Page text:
The International Transport Workers’ Federation (ITF) and its affiliated seafarers’ unions have announced it will support seafarers who wish to exercise their right to stop working amid the COVID-19 pandemic.
In a statement, the ITF said it will “assist hundreds of thousands of seafarers” after what it called “insufficient action” by governments over concerns for workers’ safety.
Seafarers have widely been designated as ‘key workers’ due to the vital role shipping and ports play in facilitating trade and the movement of vital medical supplies and food.
The ITF’s announcement is a result of increasing concerns over seafarers being unable to leave the ship once their contract has expired due to travel restrictions related to the pandemic.
On 11 June, Kitack Lim, Secretary-General of the IMO, said the industry was “verge of a humanitarian crisis” and that it was wrong to expect seafarers to “expect seafarers currently on ships to stay at sea forever”.
Additionally, Lim also said it was up to governments “to allow shipping to continue moving, and for seafarers to return to their homes”.
The ITF admits that its new approach could be”highly disruptive” to global trade but that it is essential to safeguard the welfare of seafarers.
“We are sending a very strong message to seafarers: you have selflessly extended and extended your contracts to do your part to keep critical supplies flowing around the world during this pandemic,” said ITF Seafarers’ Section Chair Dave Heindel.
“Some seafarers have been onboard for more than a year, and over the course of this pandemic many have been prevented by governments from coming ashore even for a walk and alarmingly refused emergency medical care.
“Frankly, we have seafarers killing themselves at the prospect of this misery continuing without end. They call them ‘floating prisons’. This situation is intolerable to the ITF family,” said Heindel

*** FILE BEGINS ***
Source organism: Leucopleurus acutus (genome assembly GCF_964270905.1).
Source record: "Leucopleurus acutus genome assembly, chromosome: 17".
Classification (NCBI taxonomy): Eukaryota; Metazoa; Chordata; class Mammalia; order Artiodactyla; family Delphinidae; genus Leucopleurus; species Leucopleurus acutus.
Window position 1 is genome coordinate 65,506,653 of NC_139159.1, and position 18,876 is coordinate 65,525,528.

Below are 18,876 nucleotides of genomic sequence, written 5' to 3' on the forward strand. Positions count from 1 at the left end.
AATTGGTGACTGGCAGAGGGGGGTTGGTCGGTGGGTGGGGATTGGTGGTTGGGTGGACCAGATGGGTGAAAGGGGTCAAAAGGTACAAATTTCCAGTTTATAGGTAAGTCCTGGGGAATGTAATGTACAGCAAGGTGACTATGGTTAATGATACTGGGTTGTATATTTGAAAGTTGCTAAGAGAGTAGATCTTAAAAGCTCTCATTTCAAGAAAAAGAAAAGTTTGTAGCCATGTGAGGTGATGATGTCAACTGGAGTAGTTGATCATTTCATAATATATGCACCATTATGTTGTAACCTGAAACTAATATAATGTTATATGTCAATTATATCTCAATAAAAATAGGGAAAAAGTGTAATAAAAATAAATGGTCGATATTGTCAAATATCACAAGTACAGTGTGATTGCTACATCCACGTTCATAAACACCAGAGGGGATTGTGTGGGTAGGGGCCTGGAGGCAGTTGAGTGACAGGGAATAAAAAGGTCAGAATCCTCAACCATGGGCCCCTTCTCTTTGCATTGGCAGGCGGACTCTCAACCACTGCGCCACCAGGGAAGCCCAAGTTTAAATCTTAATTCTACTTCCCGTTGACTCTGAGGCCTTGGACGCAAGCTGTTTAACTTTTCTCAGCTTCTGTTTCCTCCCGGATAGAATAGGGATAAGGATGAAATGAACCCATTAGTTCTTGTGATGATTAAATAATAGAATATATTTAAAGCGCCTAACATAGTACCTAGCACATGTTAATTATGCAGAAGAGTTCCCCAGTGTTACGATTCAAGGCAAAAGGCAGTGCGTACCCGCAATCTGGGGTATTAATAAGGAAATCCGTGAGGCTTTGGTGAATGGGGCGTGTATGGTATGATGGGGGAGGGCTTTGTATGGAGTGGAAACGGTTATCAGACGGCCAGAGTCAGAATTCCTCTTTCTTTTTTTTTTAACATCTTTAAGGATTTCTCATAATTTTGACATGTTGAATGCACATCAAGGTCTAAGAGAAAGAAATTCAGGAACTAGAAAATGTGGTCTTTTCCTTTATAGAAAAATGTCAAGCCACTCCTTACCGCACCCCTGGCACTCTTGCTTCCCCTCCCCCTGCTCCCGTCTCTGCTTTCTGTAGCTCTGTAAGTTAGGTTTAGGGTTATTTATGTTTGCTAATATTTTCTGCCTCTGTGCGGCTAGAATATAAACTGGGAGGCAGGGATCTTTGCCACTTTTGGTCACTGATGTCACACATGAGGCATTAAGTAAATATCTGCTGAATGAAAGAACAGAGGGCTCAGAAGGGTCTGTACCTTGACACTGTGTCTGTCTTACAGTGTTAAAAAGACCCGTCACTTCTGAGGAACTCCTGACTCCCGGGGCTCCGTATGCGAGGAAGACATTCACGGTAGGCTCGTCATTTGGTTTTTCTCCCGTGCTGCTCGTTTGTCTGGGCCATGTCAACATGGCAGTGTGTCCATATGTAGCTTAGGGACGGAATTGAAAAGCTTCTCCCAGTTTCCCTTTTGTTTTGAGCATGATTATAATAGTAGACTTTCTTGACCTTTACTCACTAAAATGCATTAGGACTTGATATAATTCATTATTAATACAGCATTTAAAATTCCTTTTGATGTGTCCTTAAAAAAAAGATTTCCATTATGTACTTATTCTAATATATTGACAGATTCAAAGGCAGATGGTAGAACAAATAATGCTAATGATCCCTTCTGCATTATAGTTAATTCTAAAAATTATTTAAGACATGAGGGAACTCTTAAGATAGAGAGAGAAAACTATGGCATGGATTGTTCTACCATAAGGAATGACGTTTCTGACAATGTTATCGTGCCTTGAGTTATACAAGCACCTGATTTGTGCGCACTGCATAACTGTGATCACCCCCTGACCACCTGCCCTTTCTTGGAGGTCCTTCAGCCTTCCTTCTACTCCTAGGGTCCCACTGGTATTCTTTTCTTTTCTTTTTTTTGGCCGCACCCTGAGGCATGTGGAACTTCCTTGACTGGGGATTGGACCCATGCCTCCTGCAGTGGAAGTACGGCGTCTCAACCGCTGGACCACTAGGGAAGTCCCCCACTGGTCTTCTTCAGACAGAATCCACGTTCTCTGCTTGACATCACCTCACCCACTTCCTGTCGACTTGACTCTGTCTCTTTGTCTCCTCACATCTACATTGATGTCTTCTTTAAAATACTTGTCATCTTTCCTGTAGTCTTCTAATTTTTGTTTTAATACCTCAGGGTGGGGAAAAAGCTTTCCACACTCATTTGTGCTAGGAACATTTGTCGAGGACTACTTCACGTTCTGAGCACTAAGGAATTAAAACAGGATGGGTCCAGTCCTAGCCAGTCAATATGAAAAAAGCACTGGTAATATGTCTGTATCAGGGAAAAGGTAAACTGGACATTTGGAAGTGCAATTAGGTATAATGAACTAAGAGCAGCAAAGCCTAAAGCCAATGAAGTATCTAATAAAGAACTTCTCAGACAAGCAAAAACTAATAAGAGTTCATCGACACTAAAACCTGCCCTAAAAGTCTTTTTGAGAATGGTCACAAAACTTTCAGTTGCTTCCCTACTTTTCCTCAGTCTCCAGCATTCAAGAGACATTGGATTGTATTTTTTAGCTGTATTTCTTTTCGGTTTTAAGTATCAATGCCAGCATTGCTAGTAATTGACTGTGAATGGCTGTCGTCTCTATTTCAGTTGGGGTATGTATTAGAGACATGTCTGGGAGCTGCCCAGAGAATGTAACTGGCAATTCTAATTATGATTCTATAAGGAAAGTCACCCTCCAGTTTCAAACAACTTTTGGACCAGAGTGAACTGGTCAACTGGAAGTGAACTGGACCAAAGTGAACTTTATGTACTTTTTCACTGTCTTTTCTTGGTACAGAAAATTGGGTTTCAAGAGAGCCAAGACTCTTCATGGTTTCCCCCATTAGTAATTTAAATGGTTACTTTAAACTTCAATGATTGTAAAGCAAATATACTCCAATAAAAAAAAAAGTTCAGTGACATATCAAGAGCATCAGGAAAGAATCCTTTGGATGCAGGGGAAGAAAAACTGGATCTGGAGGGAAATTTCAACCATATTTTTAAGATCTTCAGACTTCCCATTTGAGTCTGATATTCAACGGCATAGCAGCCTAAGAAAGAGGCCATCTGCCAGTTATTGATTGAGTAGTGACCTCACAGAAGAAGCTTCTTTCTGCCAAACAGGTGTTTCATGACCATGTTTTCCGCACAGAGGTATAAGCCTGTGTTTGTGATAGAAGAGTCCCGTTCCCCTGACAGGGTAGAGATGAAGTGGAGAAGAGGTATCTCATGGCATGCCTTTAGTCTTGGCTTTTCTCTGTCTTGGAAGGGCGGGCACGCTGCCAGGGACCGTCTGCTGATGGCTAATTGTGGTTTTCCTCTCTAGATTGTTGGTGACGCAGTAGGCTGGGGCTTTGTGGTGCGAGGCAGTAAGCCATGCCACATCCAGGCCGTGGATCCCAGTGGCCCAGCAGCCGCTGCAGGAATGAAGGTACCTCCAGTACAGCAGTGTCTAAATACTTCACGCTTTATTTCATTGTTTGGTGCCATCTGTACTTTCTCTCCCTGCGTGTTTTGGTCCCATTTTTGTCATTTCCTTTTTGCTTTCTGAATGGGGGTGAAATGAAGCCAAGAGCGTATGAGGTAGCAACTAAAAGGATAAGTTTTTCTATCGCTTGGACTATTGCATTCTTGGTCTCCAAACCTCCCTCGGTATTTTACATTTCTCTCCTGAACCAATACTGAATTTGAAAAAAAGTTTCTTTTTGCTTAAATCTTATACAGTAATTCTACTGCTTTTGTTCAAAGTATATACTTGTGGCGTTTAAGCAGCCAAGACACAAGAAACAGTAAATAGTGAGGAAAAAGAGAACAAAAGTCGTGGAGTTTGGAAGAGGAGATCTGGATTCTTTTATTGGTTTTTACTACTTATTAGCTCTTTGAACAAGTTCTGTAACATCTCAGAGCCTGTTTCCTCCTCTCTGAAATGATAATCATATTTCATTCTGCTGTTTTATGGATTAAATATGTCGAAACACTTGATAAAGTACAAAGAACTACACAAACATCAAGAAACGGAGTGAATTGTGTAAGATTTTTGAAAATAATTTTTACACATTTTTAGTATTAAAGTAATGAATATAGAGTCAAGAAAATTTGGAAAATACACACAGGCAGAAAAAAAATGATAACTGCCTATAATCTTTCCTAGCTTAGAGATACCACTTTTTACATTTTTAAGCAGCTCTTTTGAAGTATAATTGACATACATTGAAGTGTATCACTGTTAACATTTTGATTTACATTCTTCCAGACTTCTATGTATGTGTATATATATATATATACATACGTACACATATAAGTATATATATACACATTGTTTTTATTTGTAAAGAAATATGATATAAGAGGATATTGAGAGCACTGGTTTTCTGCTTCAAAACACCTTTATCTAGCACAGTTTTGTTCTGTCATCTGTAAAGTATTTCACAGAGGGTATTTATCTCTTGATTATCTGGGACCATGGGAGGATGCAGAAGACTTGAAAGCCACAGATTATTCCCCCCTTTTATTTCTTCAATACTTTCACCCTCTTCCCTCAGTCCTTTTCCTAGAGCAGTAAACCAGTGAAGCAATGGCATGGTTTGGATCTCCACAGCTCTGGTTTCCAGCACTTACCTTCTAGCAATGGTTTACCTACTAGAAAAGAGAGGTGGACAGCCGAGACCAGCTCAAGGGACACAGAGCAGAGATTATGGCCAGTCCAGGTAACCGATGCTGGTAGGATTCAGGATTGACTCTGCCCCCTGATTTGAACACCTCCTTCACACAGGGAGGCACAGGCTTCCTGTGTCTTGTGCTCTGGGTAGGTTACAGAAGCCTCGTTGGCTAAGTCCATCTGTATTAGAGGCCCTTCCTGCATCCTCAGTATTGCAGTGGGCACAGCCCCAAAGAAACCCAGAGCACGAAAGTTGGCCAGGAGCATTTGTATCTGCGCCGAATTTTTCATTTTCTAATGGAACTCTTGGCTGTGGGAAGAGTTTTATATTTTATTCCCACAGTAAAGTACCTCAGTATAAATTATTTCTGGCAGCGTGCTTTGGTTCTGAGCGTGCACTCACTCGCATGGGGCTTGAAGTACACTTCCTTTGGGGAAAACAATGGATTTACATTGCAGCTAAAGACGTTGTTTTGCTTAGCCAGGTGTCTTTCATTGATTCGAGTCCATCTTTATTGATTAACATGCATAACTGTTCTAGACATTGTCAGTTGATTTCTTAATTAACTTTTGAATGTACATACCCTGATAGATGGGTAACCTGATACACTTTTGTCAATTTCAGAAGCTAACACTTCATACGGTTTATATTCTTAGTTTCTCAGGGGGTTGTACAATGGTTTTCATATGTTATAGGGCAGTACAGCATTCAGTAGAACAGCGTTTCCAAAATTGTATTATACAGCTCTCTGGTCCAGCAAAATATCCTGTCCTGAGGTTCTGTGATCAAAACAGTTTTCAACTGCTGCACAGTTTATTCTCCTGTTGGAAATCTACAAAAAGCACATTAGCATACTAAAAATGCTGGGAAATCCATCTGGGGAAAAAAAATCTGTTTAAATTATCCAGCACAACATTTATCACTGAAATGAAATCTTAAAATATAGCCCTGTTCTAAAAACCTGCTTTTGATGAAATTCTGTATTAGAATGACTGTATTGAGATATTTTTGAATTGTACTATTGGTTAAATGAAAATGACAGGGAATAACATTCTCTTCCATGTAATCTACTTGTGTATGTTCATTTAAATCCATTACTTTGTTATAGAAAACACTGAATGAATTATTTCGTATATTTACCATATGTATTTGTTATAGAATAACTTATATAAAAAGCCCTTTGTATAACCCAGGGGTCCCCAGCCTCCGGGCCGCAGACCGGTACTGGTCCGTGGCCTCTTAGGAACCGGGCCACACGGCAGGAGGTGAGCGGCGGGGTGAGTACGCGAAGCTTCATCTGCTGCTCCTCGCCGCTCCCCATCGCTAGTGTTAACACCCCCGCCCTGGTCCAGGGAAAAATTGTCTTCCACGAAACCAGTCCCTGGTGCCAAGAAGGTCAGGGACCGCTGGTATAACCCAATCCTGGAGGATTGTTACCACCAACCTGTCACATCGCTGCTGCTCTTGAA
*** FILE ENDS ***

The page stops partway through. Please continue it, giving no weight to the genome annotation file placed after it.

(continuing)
ITF President and Dockers’ Section chair Paddy Crumlin reiterated the repeated warnings given to governments from unions and industry of this unfolding humanitarian crisis:
“We have urged them on the consequences of tired, fatigued, depressed crew – to trade, to the environment. We have worked with industry and the international community to offer solutions.
“But enough is enough. We have to draw a line in the sand and today is the day that we make it crystal clear to governments, that from June 16, seafarers are going to start enforcing their right to stop working and to return home. No more contract extensions.” said Crumlin.
ITF General Secretary Steve Cotton said governments must make “practical exceptions” to COVID-19 restrictions and allow seafarers to return to their familes.
“If a seafarers wants off a ship, then the ITF, our affiliated unions and the ITF inspectorate will do everything we can to assist them,” Cotton said.
“We fully expect port state authorities in all countries where ships dock to honour their obligations under the Maritime Labour Convention to get these seafarers safely home. That is their legal obligation.”
“If getting seafarers off these ships causes chaos in supply chains, if ports back up from Singapore to San Francisco, and if this causes ship insurance providers to pull their coverage and global trade to grind to a halt; then that is on the heads of politicians, not the world’s seafarers.
“Seafarers have done our part in this pandemic, and plenty more. Enough is enough,” Cotton said.